10 Questions with author David Perlmutter
David Perlmutter is a freelance writer based in Winnipeg, Manitoba, Canada. The holder of an MA degree from the Universities of Manitoba and Winnipeg, and a lifelong animation fan, he has published short fiction in a variety of genres for various magazines and anthologies, as well as essays on his favorite topics for similar publishers. He is the author of the upcoming book America Toons In: A History of Television Animation (McFarland and Co.) and of the currently available The Singular Adventures Of Jefferson Ball (Chupa Cabra Press).
How long have you been writing and what got you started?
I have been writing since 2006, and publishing since 2009. This only covers professional work, since I have been working on and off on an amateur level since childhood. What got me started in it was because I wanted to write the kind of stories other people were not telling, and because I started to feel that this was the only real way I was capable of making a living at anything.
What is the best piece of advice you have for new writers?
Don’t give up, and remain committed to presenting a personal vision in your work.
What is the worst piece of advice you have for new writers?
Slavishly imitate other people.
What is your favorite type of fiction and who are your favorite authors?
My favourite kinds of writing are science fiction, fantasy and horror. The writers who have most influenced me are Jack London, Robert Bloch, Frederik Pohl, L. Sprague De Camp, G.K. Chesterton and Philip Jose Farmer.
What tips do you have for finding time to write?
You have to keep reminding yourself mentally that these things have to be done, especially if an actual or self-imposed deadline is looming. As a person with Asperger’s Syndrome, I have something of the mental discipline to do this, but not everyone has, and those who do not need to do this reminding.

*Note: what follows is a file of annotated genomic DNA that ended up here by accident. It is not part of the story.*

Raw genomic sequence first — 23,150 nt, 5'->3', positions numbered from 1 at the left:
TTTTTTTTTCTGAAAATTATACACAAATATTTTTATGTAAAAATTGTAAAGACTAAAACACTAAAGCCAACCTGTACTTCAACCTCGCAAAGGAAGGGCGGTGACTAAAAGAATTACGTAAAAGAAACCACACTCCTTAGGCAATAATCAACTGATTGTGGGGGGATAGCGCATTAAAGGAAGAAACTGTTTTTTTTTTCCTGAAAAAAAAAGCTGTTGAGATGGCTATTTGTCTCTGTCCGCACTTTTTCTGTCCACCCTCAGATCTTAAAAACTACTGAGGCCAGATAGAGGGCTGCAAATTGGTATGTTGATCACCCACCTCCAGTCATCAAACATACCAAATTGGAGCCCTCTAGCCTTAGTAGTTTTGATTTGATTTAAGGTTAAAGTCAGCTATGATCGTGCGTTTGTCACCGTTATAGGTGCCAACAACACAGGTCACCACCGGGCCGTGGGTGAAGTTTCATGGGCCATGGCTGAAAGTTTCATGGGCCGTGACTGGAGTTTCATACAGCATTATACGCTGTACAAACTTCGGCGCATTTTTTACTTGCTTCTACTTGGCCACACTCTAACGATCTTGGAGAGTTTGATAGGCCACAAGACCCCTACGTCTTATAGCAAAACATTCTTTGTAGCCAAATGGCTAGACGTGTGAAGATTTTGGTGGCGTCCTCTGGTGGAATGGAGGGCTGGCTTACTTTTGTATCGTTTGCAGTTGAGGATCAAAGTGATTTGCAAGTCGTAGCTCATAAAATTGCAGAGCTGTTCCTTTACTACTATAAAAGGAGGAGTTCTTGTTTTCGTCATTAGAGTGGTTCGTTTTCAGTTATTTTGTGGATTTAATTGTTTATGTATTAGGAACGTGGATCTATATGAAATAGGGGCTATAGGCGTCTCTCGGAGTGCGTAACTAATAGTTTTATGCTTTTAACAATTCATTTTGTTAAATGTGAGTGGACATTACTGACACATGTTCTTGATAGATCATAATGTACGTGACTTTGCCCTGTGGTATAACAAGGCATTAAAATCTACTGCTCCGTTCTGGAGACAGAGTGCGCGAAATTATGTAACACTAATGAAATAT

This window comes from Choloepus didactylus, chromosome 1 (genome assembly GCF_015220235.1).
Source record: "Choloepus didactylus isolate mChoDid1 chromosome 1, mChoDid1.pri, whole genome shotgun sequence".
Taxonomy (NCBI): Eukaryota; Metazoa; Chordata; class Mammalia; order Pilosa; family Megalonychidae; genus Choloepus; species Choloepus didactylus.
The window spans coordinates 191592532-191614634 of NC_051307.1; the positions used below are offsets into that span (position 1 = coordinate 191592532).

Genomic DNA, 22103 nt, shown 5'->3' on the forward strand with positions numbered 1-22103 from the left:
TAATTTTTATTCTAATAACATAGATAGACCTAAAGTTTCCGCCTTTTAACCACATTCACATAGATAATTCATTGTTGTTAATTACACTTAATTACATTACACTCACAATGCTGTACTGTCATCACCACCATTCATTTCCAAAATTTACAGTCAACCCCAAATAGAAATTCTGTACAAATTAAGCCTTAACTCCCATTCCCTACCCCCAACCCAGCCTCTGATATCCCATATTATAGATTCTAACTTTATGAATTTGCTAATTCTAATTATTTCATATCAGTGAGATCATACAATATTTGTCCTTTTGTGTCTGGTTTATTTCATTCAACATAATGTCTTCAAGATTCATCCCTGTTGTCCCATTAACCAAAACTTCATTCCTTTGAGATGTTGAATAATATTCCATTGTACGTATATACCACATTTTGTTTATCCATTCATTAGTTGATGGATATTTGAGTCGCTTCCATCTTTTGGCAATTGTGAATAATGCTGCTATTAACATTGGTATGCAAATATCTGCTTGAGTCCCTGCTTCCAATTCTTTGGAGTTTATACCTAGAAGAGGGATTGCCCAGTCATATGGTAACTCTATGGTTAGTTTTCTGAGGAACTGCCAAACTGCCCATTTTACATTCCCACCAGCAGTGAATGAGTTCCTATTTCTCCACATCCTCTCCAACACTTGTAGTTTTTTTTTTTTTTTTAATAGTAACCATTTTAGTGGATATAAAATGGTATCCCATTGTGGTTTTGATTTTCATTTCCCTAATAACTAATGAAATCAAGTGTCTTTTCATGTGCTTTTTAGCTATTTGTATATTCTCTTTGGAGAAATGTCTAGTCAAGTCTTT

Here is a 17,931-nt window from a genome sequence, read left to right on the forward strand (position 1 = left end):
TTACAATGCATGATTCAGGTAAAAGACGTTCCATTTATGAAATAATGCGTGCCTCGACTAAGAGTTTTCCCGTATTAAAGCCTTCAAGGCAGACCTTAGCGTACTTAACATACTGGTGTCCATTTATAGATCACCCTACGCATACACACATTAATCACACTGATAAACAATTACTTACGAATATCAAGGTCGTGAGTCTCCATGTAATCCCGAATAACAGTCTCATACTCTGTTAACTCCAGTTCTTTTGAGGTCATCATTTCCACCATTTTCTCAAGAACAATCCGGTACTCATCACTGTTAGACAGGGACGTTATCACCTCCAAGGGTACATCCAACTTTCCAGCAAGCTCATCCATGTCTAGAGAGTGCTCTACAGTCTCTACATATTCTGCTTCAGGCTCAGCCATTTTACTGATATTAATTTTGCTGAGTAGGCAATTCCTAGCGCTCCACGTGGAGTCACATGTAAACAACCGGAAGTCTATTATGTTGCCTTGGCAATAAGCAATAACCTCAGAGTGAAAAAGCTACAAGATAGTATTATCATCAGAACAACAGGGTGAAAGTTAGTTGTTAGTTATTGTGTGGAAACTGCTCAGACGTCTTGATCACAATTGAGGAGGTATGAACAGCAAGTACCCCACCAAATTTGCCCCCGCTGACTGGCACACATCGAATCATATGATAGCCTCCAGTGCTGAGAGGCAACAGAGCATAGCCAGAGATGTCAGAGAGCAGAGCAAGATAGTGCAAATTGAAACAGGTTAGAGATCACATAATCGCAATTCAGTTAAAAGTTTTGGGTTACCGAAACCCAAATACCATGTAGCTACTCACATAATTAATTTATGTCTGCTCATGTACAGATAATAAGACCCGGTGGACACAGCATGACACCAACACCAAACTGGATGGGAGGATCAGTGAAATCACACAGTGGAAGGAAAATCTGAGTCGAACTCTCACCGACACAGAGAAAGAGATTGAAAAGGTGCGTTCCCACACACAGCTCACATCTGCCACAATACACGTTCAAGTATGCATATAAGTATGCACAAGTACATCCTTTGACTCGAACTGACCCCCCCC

Do you prefer to outline a story in advance or write on the fly? Why?
The former. I actually prefer to write most of my stories out in longhand before I go to the computer, to save time wasted in front of the screen working on them.
How do you deal with rejections?
I used to get very depressed about them because I took them very personally. Once I learned that I should not do this, and that editors always have very specific, non-personal reasons for turning down projects (although they don’t always explain them to writers), I became able to deal with them more stoically.
What are your writing goals for the next twelve months?
I have several novel/novella projects coming in the future that I hope to complete and sell. Recently, I completed work on my first non-fiction book, and will be launching it in my home town later this month. I am hoping to begin work on some new ones soon, especially if it does well.
For the next five years?
More of the above, but hopefully I won’t have to worry about selling them to others by then- they might be coming to me for stuff instead.
Is there anything you’d like to plug? A website, or a novel?
My aforementioned non-fiction book, America ‘Toons In: A History of Television Animation, is available online from McFarland and Co. I also have a short story collection, The Singular Adventures of Jefferson Ball, available from Chupa Cabra Press.